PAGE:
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UK firms need to work harder at trust online, survey shows

Warwick Ashford

UK firms need to work harder to address a serious lack of trust by customers who regularly shop and bank online, a survey has revealed.

One in four UK consumers do not trust any organisation with their personal data online, according to research by information security and risk management firm Integralis.

While 65% of the 1,000 UK consumers surveyed said they trust banks, this "trust factor" drops to 36% for online retailers, 34% for insurance companies, and 24% for supermarkets.

“Businesses should be concerned about is this intrinsic lack of trust by customers in online companies,” said Mick Ebsworth, information security consulting practice director at Integralis. 

While nearly two-thirds trust their banks the most online, 22% trust online payment systems such as PayPal above other options, and fewer than one in 10 trust a credit card provider the most.

“Even the banking sector, which comes out top of the trust factor, should wake up to the fact that some users do not trust their banks to look after their personal data online,” said Ebsworth.

“Organisations need to build information security into the DNA of their business, which will help build trust and confidence among existing customers while attracting new ones,” he said.

Despite the concerns about security and privacy online, the study also revealed that 79% of those polled regularly bank online and more than half shop for groceries online at least once a week.

Social networks were rated the least trusted organisations by 32% of those polled, yet 37% of social network users admitted they did not know how to change the privacy settings on the sites they use.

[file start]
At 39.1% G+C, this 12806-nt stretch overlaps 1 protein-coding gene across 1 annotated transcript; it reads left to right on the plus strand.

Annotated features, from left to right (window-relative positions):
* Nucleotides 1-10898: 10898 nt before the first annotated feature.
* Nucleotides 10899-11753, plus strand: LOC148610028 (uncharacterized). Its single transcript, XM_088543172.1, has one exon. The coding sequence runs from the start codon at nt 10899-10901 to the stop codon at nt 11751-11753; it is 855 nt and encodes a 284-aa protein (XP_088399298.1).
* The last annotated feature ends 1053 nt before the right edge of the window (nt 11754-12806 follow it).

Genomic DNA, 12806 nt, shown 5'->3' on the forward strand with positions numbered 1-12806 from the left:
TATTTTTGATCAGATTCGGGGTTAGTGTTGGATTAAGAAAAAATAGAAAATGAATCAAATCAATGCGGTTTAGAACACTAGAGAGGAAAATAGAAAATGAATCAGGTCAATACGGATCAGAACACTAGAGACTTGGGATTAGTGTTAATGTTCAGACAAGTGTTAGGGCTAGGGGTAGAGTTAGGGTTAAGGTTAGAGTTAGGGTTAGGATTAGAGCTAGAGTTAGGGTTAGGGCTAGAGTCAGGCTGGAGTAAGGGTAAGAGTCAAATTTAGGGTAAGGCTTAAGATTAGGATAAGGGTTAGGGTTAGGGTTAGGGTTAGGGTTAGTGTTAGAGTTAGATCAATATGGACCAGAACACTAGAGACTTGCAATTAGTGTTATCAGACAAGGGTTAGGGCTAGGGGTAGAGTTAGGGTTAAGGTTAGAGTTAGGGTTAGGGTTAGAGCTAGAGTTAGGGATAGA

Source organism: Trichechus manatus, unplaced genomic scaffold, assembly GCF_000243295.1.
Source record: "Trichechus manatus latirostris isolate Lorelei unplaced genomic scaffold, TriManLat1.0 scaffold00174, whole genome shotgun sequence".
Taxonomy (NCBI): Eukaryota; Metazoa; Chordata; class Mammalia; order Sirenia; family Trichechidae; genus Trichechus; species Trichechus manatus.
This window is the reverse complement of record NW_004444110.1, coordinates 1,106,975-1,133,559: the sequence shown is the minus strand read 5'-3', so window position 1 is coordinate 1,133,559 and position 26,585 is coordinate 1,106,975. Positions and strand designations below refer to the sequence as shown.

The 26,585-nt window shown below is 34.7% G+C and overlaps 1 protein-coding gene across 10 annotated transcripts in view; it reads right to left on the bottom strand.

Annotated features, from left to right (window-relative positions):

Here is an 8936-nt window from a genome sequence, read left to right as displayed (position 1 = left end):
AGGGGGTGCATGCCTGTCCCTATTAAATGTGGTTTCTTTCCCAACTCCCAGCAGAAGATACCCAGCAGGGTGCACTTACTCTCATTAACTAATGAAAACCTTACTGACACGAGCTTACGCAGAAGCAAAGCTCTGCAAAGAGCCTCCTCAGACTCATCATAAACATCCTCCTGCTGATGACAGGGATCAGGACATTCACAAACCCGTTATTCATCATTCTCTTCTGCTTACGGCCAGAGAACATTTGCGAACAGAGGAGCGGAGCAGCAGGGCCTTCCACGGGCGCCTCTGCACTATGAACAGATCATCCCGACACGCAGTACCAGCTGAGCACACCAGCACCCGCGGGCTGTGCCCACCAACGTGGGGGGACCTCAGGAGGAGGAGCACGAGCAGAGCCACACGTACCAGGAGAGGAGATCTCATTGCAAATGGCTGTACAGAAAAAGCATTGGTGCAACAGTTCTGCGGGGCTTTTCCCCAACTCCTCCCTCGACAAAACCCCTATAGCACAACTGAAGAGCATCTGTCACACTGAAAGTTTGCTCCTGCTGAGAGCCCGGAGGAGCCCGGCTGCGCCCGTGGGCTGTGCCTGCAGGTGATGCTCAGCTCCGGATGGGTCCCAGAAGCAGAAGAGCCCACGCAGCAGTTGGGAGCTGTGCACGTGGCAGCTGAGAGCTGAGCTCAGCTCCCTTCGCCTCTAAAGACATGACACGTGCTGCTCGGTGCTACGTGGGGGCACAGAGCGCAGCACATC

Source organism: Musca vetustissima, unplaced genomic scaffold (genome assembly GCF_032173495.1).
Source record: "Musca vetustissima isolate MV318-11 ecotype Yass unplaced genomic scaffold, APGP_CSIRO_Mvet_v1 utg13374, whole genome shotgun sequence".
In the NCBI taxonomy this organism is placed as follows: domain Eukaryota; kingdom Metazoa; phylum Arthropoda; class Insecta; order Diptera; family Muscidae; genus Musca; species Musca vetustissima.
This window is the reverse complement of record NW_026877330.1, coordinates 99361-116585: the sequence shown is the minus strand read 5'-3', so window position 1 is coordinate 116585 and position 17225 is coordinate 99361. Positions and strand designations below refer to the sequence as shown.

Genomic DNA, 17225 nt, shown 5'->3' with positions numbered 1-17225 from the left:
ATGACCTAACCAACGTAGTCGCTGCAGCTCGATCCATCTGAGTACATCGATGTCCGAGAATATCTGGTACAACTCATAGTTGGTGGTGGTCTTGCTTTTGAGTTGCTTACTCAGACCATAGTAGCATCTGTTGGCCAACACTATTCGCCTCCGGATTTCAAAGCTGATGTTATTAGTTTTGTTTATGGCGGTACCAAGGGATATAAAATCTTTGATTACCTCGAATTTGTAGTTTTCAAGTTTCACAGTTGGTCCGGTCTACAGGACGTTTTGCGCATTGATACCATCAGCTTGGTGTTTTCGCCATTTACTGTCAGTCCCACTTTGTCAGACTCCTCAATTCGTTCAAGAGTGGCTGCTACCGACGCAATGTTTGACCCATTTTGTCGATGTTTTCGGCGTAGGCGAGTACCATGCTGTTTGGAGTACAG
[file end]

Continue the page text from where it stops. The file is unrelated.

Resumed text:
Only 10% believe smartphones and tablets are more secure than PCs and laptops, but 53% admit they do not update the security settings on their mobile devices regularly.

The survey showed that over half of respondents believe that having a strong password is the best way to protect their privacy online

“Despite their fears, customers seem ill-prepared to take precautions to protect themselves, and they are not demanding enough that service providers raise the level of trust,” said Ebsworth.

“It is interesting that most are happy to trust passwords to keep data secure online over much tougher methods, like secure ID tokens, SSL padlocked entry to personal information, data intrusion software, encryption, and even a combination of security options,” he said.

The research shows that the security industry needs to help consumers of online services, as well as providers of those services, to change their behaviour, Ebsworth told Computer Weekly.

“The industry has a lot more to do to help consumers and providers to make sure that all online transactions are done in the most secure way possible,” he said.

Service providers and even schools, said Ebsworth, also need to help better educate people to be more security conscious and to adopt their own security best practices.

The study also found that most consumers put personal apps on their own smartphones (71%) as well as company phones (62%), potentially exposing themselves and their companies to serious security risks.

Hackers and criminals are turning their attention to mobile platforms as people use them more for financial transactions.

Mobile malware threats increased 163% to more than 65,000 in 2012, according to the latest security report from global mobile internet services provider NQ Mobile.


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